From the perspective of movement mobilization, challenging the prevailing judicial reading of the Constitution—constitutional disobedience—has its own risks and rewards. One obvious risk is that the movement’s claim will be dismissed as fringe, irresponsible, or just plain wrong. Many believe the Tea Party’s constitutional claims fell into one of these categories. It’s hard to take seriously, for example, a common Tea Party tenet that the modern administrative state violates the Constitution—in large part because that claim runs against almost a century of well-established constitutional case law. Lawyers versed in the state action doctrine often chastised the student sit-in activists and their supporters as naive and wrongheaded when they claimed the Constitution supported their claim to nondiscriminatory service at lunch counters. In modern American constitutionalism we have what one scholar has called the problem of “judicial overhang,” which is a tendency to be excessively deferential to judicial interpretations of the Constitution, a tendency that often manifests in the expectation that even when the Court has not spoken on an issue, its word should be awaited as the determinative resolution to any given constitutional dispute.18
As I have sought to emphasize, under the right circumstances constitutional disobedience also has unique rewards. Challenging or dismissing the Court as out of touch or captured by some powerful special interests resonates with the populism and anti-elitism that often animates social movements. The student sit-in protests developed a unifying movement identity by framing their actions in opposition to the work of lawyers and judges. The Tea Party effectively stoked populist sentiments by lashing out against elites, a group that included lawyers and judges. Constitutional disobedience also can encourage valuable social movement creativity, for it channels constitutional claim making into nonjudicial pathways that can provide powerful reform agendas for reform activism. The sit-in protests located a tactic that advanced their demand for dignity and equality but did not require them to rely on lawyers to win cases in the courts. The mechanisms by which the Tea Party sought to promulgate their constitutional claims and to make them compelling to the people and their elected representatives were strikingly effective.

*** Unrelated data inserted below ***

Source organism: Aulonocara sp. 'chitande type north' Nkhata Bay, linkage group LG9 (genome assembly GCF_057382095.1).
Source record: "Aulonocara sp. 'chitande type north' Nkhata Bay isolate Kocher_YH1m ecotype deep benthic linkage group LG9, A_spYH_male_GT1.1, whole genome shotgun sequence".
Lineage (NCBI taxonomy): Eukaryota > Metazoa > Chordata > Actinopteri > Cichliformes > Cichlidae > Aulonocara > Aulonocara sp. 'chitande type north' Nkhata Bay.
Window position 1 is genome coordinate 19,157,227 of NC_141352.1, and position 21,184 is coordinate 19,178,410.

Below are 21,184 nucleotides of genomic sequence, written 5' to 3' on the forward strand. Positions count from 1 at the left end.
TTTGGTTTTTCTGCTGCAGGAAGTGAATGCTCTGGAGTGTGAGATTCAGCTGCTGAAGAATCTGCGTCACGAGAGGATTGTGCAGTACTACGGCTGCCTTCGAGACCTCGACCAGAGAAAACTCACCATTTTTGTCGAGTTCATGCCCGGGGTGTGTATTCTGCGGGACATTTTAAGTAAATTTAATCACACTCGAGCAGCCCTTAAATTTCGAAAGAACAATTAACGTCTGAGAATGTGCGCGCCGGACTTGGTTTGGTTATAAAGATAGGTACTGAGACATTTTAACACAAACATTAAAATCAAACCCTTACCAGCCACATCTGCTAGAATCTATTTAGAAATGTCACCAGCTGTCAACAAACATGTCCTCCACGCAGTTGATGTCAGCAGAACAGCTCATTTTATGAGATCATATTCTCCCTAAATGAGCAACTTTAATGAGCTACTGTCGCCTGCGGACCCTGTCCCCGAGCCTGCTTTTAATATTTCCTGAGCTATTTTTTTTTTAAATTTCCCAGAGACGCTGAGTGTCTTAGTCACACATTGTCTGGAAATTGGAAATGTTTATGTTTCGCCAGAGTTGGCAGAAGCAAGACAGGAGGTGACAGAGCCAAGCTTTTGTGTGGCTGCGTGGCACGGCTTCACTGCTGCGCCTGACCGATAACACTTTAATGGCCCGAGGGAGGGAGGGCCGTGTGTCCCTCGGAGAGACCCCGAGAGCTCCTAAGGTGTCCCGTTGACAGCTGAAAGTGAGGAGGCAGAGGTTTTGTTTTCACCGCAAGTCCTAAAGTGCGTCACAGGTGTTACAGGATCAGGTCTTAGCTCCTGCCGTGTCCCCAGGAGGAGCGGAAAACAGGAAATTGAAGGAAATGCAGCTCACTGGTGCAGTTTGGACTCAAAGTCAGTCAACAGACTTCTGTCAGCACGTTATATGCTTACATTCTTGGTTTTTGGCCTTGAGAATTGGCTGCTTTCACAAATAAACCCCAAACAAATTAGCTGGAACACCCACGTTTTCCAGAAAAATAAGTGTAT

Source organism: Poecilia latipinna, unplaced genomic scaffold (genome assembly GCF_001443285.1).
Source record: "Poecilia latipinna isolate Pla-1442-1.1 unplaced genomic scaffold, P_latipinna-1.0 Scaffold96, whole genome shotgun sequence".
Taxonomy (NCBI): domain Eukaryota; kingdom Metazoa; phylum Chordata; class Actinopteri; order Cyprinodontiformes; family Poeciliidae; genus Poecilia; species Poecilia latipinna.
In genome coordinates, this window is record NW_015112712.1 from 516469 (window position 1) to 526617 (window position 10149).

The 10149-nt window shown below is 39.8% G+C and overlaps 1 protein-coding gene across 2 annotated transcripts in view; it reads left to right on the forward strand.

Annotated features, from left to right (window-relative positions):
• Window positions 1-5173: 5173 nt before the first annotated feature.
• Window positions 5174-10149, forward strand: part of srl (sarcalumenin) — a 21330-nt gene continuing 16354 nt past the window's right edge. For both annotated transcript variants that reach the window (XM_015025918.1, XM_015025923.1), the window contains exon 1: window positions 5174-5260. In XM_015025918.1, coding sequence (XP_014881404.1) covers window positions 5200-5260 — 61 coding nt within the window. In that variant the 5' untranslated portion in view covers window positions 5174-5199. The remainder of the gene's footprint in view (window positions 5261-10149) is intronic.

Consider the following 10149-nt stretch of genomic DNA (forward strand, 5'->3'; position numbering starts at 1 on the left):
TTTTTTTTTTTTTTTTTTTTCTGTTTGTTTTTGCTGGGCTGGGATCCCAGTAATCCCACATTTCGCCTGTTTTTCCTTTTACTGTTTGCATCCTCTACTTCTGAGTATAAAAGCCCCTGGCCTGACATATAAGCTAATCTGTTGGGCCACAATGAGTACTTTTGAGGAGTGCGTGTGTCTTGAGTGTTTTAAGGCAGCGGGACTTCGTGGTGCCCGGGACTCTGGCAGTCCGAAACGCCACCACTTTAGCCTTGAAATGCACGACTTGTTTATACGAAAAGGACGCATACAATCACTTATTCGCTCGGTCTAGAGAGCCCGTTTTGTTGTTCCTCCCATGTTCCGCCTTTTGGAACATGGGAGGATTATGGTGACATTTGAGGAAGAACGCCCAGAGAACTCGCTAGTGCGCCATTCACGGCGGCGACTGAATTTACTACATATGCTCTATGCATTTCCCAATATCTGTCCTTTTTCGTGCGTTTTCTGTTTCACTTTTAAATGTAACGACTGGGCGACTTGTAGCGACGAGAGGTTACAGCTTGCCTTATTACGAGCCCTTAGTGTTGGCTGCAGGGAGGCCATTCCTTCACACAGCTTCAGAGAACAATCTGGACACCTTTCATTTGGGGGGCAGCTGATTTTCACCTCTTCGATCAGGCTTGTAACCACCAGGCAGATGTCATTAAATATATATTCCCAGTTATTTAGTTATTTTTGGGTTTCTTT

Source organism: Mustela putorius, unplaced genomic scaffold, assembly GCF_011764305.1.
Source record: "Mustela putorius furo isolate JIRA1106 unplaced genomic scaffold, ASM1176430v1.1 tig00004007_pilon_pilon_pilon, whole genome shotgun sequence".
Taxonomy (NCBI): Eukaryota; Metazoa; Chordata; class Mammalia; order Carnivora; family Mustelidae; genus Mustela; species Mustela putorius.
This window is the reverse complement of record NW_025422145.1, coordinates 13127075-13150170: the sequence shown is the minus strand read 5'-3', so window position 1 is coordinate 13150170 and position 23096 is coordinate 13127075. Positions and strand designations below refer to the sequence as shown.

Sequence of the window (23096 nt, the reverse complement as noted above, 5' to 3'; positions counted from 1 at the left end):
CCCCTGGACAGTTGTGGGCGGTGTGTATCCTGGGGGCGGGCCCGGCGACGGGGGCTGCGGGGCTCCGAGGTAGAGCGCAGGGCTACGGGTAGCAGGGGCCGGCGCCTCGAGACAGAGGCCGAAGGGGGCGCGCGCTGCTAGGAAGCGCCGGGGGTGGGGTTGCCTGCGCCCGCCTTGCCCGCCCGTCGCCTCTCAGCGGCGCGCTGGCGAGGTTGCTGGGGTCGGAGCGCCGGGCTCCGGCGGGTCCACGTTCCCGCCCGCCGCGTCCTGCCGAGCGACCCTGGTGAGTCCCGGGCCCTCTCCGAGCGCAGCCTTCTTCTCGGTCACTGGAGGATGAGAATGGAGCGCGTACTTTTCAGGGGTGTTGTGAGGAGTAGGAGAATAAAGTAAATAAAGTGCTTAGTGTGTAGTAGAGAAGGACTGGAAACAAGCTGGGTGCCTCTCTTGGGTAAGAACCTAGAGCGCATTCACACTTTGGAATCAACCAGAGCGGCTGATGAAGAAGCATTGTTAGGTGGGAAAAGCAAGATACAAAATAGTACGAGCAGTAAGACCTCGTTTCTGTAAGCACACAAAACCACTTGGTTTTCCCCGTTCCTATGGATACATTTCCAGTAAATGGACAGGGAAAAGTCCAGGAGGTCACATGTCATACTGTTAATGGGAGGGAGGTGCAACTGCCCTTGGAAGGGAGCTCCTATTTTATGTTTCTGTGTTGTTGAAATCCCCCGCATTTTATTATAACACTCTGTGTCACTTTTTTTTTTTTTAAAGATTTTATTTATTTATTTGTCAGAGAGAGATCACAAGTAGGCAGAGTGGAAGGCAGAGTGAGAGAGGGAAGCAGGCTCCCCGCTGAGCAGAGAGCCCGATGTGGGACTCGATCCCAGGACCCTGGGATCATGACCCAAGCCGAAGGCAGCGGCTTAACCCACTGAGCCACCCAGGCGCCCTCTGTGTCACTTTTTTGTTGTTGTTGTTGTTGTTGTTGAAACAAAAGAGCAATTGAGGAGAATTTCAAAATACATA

The challenge for movement activists who want to exploit the possibilities of constitutional disobedience is to locate tactics of constitutional claim making that function largely outside the realm of the courts, that retain some sense of constitutional reasoning as distinct from raw politics, and that energize and mobilize significant numbers of people.
1. See, for example, Keith E. Whittington, Political Foundations of Judicial Supremacy: The Presidency, the Supreme Court, and Constitutional Leadership in U.S. History (Princeton: Princeton University Press, 2007).
2. Cooper v. Aaron, 358 U.S. 1, 18 (1958).
3. This is the subject of my recently published book. Christopher W. Schmidt, The Sit-Ins: Protest and Legal Change in the Civil Rights Era (Chicago: University of Chicago Press, 2018).
4. I have also written on this subject. See Christopher W. Schmidt, “The Tea Party and the Constitution,” Hastings Constitutional Law Quarterly 39 (2011): 193–252; and “Popular Constitutionalism on the Right: Lessons from the Tea Party,” Denver University Law Review 88 (2011): 523–57.
5. Martin Luther King Jr., “A Creative Protest” (16 February 1960), in The Papers of Martin Luther King, Jr., vol. 5, ed. Clayborne Carson (Berkeley: University of California Press, 1992), 368.
6. Editorial, “Negro Protests,” Commonweal 72 (1 April 1960): 4.
7. I offer a detailed analysis of the Supreme Court’s struggles with the sit-in cases in The Sit-Ins, chap. 5; and “The Sit-In Cases: Explaining the Great Aberration of the Warren Court,” Journal of Supreme Court History 43 (2018): 294–320.
8. Henry David Thoreau, “Resistance to Civil Government” (1849), reprinted in Thoreau: Political Writings, ed. Nancy L. Rosenblum (Cambridge: Cambridge University Press, 1996), 8.
9. Kate Zernike, Boiling Mad: Inside Tea Party America (New York: Henry Holt, 2010), 67.
10. Schmidt, “The Tea Party and the Constitution,” 207.
11. Jill Lepore, The Whites of Their Eyes: The Tea Party’s Revolution and the Battle over American History (Princeton: Princeton University Press, 2010), 156–57.
12. See generally, Lepore, The Whites of Their Eyes.
13. See, for example, Angelo M. Codevilla, The Ruling Class: How They Corrupted America and What We Can Do about It (New York: Beaufort, 2010), 42–43.
14. See generally, Michael Kammen, A Machine That Would Go of Itself: The Constitution in American Culture (New York: Knopf, 1986).
15. See Michael J. Klarman, From Jim Crow to Civil Rights (New York: Oxford University Press, 2004).
16. See Mary Ziegler, After Roe: The Lost History of the Abortion Debate (Cambridge: Harvard University Press, 2015).
17. See, for example, Gordon Silverstein, Law’s Allure: How Law Shapes, Constrains, Saves, and Kills Politics (New York: Cambridge University Press, 2009).
18. Mark Tushnet, Taking the Constitution Away from the Courts (Princeton: Princeton University Press, 1999).